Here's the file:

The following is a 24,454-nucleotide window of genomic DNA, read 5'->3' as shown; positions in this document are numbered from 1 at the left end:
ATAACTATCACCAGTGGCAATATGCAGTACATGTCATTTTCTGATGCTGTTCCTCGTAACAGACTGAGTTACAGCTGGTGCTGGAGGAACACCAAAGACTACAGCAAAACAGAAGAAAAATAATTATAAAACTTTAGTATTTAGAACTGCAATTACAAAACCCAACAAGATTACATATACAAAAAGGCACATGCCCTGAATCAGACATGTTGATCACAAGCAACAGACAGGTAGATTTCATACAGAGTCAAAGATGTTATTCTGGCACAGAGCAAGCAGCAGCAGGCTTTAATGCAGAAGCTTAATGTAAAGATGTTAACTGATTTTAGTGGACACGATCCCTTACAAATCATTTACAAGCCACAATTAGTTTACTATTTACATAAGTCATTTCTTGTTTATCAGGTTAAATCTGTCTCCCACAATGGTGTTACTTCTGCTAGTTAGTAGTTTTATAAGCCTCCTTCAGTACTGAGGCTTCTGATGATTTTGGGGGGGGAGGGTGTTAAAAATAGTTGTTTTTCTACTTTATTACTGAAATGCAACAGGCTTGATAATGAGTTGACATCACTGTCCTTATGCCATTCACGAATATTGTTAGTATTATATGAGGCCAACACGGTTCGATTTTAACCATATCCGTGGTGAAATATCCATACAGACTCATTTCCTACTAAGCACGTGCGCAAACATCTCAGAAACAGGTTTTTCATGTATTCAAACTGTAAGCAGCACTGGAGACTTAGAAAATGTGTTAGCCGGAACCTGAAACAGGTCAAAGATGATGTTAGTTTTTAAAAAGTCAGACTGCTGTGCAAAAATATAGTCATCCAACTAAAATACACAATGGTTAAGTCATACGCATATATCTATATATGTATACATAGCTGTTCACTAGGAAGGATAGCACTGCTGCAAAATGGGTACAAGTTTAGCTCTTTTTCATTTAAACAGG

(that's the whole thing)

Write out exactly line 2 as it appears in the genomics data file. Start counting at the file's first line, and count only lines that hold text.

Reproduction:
ATAACTATCACCAGTGGCAATATGCAGTACATGTCATTTTCTGATGCTGTTCCTCGTAACAGACTGAGTTACAGCTGGTGCTGGAGGAACACCAAAGACTACAGCAAAACAGAAGAAAAATAATTATAAAACTTTAGTATTTAGAACTGCAATTACAAAACCCAACAAGATTACATATACAAAAAGGCACATGCCCTGAATCAGACATGTTGATCACAAGCAACAGACAGGTAGATTTCATACAGAGTCAAAGATGTTATTCTGGCACAGAGCAAGCAGCAGCAGGCTTTAATGCAGAAGCTTAATGTAAAGATGTTAACTGATTTTAGTGGACACGATCCCTTACAAATCATTTACAAGCCACAATTAGTTTACTATTTACATAAGTCATTTCTTGTTTATCAGGTTAAATCTGTCTCCCACAATGGTGTTACTTCTGCTAGTTAGTAGTTTTATAAGCCTCCTTCAGTACTGAGGCTTCTGATGATTTTGGGGGGGGAGGGTGTTAAAAATAGTTGTTTTTCTACTTTATTACTGAAATGCAACAGGCTTGATAATGAGTTGACATCACTGTCCTTATGCCATTCACGAATATTGTTAGTATTATATGAGGCCAACACGGTTCGATTTTAACCATATCCGTGGTGAAATATCCATACAGACTCATTTCCTACTAAGCACGTGCGCAAACATCTCAGAAACAGGTTTTTCATGTATTCAAACTGTAAGCAGCACTGGAGACTTAGAAAATGTGTTAGCCGGAACCTGAAACAGGTCAAAGATGATGTTAGTTTTTAAAAAGTCAGACTGCTGTGCAAAAATATAGTCATCCAACTAAAATACACAATGGTTAAGTCATACGCATATATCTATATATGTATACATAGCTGTTCACTAGGAAGGATAGCACTGCTGCAAAATGGGTACAAGTTTAGCTCTTTTTCATTTAAACAGG